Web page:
Municipal bonds staged a mighty rally yesterday in belated response to the Federal Reserve’s announcement it will buy Treasury bonds to support credit markets.
Traders said yields plunged about 15 basis points following a five-point dip yesterday.
“Everything’s up, obviously,” said a trader in New York. “It’s a total new world.”
The rally was triggered by a Fed statement released after its policy-setting meeting Wednesday afternoon.
The Fed announced it will buy $300 billion of long-term Treasuries as part of a strategy “to help improve conditions in private credit markets.” At the same time, the Fed said it would purchase an additional $750 billion of agency mortgage-backed securities.
Treasuries rose slightly yesterday in the aftermath of their sharp decline in yields Wednesday.
The yield on the 10-year Treasury plummeted 46 basis points Wednesday and ticked up five basis points yesterday, to 2.59%. The two-year Treasury yield sank 20 basis points Wednesday and climbed three basis points yesterday, yielding 0.86%. The 30-year Treasury yield plunged 22 basis points Wednesday and rose two basis points yesterday, yielding 3.61%.
“They’re trying to lower the benchmark rate,” said John Derrick, who manages Treasury and muni money market funds at U.S. Global Investors. “They’re trying to drop the cost of credit.”
The idea is that if benchmark interest rates such as the Treasury yield sink, many other types of rates based off those benchmarks will follow.
The rally in munis yesterday was muted compared with the Treasury rally Wednesday afternoon.
The yield on triple-A munis in 10 years slipped five basis points to 3.4%, according to Municipal Market Data.
The yield on 30-year bonds fell five basis points to 4.93%. The yield on two-year munis was unchanged at 1.24%.
Yesterday, the rally in tax-exempts picked up steam.
“People slept on it,” Derrick said, referring to the muni market’s delayed response to the Fed’s statement. “It came late in the day. ... We’ve had what looks like a pretty significant adjustment this morning.”
Trades reported through the Municipal Securities Rulemaking Board bore significantly lower yields.
A customer bought from a dealer a King County, Wash., limited-tax general obligation sewer bond maturing in 2030 at a yield of 4.9%. Before the Fed statement yesterday, a customer bought the same issue at a yield of 5.09%.
A customer sold to a dealer a New Jersey Transportation Trust Fund Authority bond maturing in 2021 at a yield of 1.17%. The day before the Fed statement, a customer sold the same issue at a yield of 1.53%.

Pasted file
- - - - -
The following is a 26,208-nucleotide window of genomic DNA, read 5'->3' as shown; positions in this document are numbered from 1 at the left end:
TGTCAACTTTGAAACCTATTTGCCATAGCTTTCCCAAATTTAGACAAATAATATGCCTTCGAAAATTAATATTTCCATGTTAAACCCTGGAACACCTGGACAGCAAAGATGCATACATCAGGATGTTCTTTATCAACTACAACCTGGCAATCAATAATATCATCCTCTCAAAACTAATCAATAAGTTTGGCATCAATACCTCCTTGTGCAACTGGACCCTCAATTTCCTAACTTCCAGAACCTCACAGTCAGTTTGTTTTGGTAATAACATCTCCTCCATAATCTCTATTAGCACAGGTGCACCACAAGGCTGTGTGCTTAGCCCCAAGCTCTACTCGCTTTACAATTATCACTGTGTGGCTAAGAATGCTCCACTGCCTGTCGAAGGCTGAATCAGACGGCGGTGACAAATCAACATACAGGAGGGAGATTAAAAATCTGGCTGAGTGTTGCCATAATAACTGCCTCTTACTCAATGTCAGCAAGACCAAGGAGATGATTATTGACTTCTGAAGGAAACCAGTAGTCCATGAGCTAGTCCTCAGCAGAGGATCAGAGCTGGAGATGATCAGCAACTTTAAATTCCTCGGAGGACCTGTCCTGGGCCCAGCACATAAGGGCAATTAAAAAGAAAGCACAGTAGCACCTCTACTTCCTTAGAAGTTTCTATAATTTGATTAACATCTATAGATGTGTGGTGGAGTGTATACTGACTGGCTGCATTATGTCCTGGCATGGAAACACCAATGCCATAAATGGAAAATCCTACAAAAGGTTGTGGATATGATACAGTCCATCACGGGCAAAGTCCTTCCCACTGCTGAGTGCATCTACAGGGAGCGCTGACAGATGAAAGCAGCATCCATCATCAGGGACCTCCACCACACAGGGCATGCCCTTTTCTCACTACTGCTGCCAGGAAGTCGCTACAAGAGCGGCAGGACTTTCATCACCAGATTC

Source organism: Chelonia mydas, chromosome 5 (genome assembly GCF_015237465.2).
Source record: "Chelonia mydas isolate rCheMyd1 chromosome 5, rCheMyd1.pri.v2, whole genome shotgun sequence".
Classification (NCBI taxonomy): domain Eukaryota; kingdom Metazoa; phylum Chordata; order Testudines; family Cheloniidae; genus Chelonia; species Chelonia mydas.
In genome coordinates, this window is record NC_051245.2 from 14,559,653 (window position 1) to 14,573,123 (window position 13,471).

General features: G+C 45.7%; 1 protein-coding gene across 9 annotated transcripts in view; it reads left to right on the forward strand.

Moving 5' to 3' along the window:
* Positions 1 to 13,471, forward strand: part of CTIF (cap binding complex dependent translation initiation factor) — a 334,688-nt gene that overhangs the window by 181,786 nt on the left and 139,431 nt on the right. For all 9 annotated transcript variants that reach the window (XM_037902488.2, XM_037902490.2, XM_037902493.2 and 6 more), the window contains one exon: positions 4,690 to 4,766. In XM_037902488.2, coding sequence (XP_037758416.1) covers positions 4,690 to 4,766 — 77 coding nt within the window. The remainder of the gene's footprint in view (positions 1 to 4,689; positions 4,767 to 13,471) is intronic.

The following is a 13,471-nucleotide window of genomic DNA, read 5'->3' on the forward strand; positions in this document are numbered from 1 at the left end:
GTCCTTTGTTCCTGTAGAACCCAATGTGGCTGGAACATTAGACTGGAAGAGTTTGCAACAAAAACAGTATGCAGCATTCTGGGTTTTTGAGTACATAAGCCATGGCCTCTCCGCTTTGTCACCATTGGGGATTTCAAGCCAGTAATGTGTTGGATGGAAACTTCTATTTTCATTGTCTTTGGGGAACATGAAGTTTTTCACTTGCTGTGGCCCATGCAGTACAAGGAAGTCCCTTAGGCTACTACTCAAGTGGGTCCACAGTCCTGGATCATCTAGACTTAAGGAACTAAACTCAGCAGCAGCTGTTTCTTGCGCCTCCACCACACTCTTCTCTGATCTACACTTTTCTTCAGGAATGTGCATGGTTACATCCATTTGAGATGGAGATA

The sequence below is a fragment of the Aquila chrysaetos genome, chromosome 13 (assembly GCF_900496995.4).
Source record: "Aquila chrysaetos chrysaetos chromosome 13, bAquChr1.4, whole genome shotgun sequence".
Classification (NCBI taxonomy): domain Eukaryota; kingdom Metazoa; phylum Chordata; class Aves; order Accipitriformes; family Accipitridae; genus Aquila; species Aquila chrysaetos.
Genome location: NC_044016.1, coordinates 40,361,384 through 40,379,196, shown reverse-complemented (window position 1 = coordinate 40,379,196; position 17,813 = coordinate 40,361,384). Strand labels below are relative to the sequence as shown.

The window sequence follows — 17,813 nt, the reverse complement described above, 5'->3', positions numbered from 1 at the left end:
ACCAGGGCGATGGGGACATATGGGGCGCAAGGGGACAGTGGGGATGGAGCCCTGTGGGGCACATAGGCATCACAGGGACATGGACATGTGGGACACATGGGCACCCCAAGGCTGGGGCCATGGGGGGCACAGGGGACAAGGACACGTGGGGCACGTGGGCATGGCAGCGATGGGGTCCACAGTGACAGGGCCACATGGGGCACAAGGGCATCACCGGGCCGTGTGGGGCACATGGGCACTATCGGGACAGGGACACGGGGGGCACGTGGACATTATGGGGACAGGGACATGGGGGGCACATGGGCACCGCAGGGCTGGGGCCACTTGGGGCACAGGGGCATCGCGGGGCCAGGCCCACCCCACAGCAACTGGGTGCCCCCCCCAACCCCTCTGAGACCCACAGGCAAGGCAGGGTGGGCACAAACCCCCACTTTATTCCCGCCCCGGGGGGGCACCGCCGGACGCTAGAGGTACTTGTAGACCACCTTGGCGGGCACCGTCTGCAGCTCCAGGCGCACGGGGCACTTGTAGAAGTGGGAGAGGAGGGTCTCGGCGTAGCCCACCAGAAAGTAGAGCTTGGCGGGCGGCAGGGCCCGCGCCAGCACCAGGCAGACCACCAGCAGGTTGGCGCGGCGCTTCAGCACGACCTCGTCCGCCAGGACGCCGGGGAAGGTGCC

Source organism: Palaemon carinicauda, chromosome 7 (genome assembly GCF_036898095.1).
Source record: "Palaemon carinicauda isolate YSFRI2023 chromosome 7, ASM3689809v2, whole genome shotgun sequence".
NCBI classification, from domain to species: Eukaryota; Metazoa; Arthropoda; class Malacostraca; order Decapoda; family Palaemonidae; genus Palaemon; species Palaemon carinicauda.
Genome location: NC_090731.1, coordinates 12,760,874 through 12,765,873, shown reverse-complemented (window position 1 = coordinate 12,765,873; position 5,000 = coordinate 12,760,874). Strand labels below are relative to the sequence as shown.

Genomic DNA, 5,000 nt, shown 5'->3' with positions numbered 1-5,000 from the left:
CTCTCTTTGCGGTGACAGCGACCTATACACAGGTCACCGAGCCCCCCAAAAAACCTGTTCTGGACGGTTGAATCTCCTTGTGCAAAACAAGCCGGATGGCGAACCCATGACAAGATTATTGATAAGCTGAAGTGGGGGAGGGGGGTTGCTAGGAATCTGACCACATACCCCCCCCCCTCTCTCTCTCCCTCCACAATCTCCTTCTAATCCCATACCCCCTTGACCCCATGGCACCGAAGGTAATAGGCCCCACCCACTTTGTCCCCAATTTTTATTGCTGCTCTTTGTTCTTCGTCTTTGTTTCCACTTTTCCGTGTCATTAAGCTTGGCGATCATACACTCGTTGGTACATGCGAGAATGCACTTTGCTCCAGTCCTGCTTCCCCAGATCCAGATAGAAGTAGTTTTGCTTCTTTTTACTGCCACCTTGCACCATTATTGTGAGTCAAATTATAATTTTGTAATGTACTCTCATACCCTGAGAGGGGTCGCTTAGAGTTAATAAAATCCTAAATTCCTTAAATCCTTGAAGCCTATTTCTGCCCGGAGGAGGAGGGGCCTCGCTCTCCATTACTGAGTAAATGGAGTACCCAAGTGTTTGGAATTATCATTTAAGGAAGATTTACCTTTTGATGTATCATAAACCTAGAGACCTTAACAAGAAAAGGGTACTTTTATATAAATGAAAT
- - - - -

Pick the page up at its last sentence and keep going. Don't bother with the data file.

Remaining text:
“What we’re seeing on MSRB is real. ... It’s all trading significantly better than it was even [Wednesday],” another trader in New York said. “The buying is up and down. ... We’re seeing some customers bring out new offerings or continuing to offer bonds they couldn’t sell [Wednesday] morning and now they can.”
In the new-issue market, Wisconsin priced and repriced $1.54 billion of general fund annual appropriation bonds for institutions, setting a top yield of 5.87% in 2037, having received $293 million in orders during a retail order period held Tuesday and Wednesday.
“With the market improvement and the Fed buying back governments, that put a strong bid-side in the market, so the deal is catching the market at a positive time,” said Tom Howard, director and underwriter at B.C. Ziegler & Co. in Milwaukee. His firm is a member of the selling group for the deal.
“The timing of the deal was impeccable, after the Fed meeting yesterday and given the recent dislocation in the market,” said Robert Miller, a senior portfolio manager at Wells Capital Management in Menomonee Falls, Wis.
Miller said he purchased short-, intermediate-, and long-term bonds from the deal for two national mutual funds and several separately-managed accounts for high net worth investors.
At the repricing, yields were lowered three basis points in 2021, 2022, 2026 through 2028, and in 2036 and 2037. Yields were also lowered five basis points from 2011 through 2016, 2023 through 2025, and in 2033 and lowered seven basis points in 2017 through 2020.
The repricing scale comprised serials priced to yield from 2.14% in 2011 to 5.82% in 2029. A 2029 term bond containing $60.5 million priced as 5.75s to yield 5.82%.
One part of a 2033 split maturity comprised $100 million priced to yield 6% at par while the second part comprised $304.5 million priced as 5.75s to yield 5.95%.
A 2036 maturity containing $395 million was priced as 6s to yield 6.02%. A 2037 maturity comprising $154 million was priced as 6.25s to yield 5.87%.
A 2010 maturity was subject to a sealed-bid.
The issue carries underlying ratings of A1 from Moody’s Investors Services, AA-minus from Standard & Poor’s, and A-plus from Fitch Ratings.
Elsewhere, JPMorgan priced $168 million of GO public improvement bonds for Loudon County, Va.
The first maturity in July was subject to a sealed bid. The bonds thereafter ranged from pricing at 4s at a 0.75% on a 2010 maturity through 5s at a 4.47% yield in 2028.